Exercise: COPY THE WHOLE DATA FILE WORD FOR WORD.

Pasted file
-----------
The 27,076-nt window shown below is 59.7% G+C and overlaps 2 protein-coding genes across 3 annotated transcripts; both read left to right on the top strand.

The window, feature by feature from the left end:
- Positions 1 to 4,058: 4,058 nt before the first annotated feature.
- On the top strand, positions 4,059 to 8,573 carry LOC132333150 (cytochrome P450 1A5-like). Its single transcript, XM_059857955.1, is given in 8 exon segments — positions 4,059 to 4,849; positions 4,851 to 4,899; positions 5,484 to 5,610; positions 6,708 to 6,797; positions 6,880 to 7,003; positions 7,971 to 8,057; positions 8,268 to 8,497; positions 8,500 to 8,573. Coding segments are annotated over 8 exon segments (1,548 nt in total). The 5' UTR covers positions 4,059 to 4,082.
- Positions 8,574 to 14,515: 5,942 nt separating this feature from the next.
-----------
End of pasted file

The 27,076-nt window shown below is 59.7% G+C and overlaps 2 protein-coding genes across 3 annotated transcripts; both read left to right on the top strand.

The window, feature by feature from the left end:
- Positions 1 to 4,058: 4,058 nt before the first annotated feature.
- On the top strand, positions 4,059 to 8,573 carry LOC132333150 (cytochrome P450 1A5-like). Its single transcript, XM_059857955.1, is given in 8 exon segments — positions 4,059 to 4,849; positions 4,851 to 4,899; positions 5,484 to 5,610; positions 6,708 to 6,797; positions 6,880 to 7,003; positions 7,971 to 8,057; positions 8,268 to 8,497; positions 8,500 to 8,573. Coding segments are annotated over 8 exon segments (1,548 nt in total). The 5' UTR covers positions 4,059 to 4,082.
- Positions 8,574 to 14,515: 5,942 nt separating this feature from the next.